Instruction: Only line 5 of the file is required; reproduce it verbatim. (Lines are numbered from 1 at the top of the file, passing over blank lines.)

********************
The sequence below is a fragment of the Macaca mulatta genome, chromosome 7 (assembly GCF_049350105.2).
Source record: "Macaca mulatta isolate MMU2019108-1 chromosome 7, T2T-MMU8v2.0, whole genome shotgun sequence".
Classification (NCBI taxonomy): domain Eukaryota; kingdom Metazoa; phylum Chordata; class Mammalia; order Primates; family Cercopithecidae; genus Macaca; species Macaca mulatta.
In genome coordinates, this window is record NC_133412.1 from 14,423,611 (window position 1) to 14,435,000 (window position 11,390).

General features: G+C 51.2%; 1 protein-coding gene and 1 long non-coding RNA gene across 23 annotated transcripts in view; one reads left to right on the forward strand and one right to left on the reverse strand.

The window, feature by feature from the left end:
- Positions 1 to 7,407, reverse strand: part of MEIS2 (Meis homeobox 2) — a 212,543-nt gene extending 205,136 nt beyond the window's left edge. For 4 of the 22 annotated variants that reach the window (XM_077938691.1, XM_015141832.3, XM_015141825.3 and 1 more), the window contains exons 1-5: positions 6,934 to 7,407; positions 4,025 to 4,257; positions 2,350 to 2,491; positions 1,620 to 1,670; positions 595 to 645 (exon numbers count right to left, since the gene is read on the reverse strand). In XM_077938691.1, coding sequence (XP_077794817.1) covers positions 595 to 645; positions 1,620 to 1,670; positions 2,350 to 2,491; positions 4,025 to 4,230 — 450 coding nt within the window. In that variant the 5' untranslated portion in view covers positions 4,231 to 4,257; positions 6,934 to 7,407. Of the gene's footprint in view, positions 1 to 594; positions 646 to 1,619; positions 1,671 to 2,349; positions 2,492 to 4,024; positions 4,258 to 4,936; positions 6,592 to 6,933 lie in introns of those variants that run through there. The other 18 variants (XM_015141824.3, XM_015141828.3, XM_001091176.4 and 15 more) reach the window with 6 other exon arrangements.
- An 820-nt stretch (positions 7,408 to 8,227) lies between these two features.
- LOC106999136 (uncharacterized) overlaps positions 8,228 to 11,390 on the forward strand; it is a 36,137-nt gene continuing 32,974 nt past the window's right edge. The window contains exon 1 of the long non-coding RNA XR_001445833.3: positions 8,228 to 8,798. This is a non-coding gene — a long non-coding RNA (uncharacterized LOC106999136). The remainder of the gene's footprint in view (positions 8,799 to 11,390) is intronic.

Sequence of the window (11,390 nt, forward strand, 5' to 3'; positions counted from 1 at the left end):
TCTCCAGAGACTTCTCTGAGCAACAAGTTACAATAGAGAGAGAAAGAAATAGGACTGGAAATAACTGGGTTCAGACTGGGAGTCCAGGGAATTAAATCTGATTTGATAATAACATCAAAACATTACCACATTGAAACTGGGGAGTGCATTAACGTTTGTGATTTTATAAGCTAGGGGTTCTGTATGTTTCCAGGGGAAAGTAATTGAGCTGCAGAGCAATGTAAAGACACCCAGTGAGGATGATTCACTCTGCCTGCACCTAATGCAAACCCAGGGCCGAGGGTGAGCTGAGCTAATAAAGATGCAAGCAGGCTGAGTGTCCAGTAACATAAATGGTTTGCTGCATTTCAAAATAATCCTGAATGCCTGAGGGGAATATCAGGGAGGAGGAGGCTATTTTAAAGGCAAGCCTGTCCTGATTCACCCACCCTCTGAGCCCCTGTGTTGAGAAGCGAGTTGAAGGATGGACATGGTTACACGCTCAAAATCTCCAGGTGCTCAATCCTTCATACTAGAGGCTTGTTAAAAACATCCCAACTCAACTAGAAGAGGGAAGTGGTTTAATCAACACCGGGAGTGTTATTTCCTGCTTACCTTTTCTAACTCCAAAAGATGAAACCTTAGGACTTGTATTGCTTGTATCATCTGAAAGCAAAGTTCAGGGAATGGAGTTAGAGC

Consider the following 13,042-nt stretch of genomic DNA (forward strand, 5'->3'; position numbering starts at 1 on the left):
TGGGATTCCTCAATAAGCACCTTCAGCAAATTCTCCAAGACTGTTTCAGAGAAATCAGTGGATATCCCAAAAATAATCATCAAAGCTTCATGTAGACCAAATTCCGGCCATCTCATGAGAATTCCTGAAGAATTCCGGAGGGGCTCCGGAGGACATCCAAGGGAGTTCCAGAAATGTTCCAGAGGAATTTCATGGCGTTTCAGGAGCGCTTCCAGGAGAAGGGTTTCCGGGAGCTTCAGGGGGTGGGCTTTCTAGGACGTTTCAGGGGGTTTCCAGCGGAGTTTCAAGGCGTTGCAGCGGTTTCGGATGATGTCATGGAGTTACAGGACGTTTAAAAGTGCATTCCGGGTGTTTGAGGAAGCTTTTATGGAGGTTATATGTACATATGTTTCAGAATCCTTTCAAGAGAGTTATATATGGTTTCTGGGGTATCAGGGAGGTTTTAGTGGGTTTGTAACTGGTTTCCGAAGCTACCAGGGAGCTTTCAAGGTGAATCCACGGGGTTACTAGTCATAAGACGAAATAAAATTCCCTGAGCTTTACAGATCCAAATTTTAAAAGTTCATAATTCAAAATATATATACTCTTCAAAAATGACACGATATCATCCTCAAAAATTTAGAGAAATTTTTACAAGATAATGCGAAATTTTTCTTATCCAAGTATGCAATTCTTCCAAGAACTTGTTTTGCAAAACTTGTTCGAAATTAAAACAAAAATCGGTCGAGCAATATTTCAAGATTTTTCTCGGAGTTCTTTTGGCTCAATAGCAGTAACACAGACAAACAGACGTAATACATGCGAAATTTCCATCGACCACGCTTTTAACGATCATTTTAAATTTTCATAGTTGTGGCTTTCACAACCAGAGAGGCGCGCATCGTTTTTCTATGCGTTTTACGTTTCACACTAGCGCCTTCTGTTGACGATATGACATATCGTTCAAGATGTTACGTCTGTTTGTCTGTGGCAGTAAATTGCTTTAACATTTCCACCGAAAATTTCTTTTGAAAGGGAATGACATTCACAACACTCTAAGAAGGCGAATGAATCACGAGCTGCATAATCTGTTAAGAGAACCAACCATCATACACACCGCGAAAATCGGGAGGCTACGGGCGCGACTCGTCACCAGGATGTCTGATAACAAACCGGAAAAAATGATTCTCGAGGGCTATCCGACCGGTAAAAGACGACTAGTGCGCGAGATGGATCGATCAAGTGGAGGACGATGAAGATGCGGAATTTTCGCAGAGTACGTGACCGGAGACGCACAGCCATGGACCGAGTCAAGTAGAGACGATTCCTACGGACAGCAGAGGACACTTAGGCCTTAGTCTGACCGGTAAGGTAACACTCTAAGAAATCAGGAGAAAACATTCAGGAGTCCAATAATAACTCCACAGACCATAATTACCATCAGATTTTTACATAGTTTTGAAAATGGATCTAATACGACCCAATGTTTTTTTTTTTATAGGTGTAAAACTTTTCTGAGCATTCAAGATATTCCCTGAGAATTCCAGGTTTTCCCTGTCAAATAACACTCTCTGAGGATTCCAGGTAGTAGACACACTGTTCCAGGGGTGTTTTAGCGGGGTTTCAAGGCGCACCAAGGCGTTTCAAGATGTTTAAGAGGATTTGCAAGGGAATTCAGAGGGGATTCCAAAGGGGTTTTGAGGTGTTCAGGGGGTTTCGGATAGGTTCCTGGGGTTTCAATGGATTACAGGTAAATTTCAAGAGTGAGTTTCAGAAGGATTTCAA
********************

General features: G+C 51.2%; 1 protein-coding gene and 1 long non-coding RNA gene across 23 annotated transcripts in view; one reads left to right on the forward strand and one right to left on the reverse strand.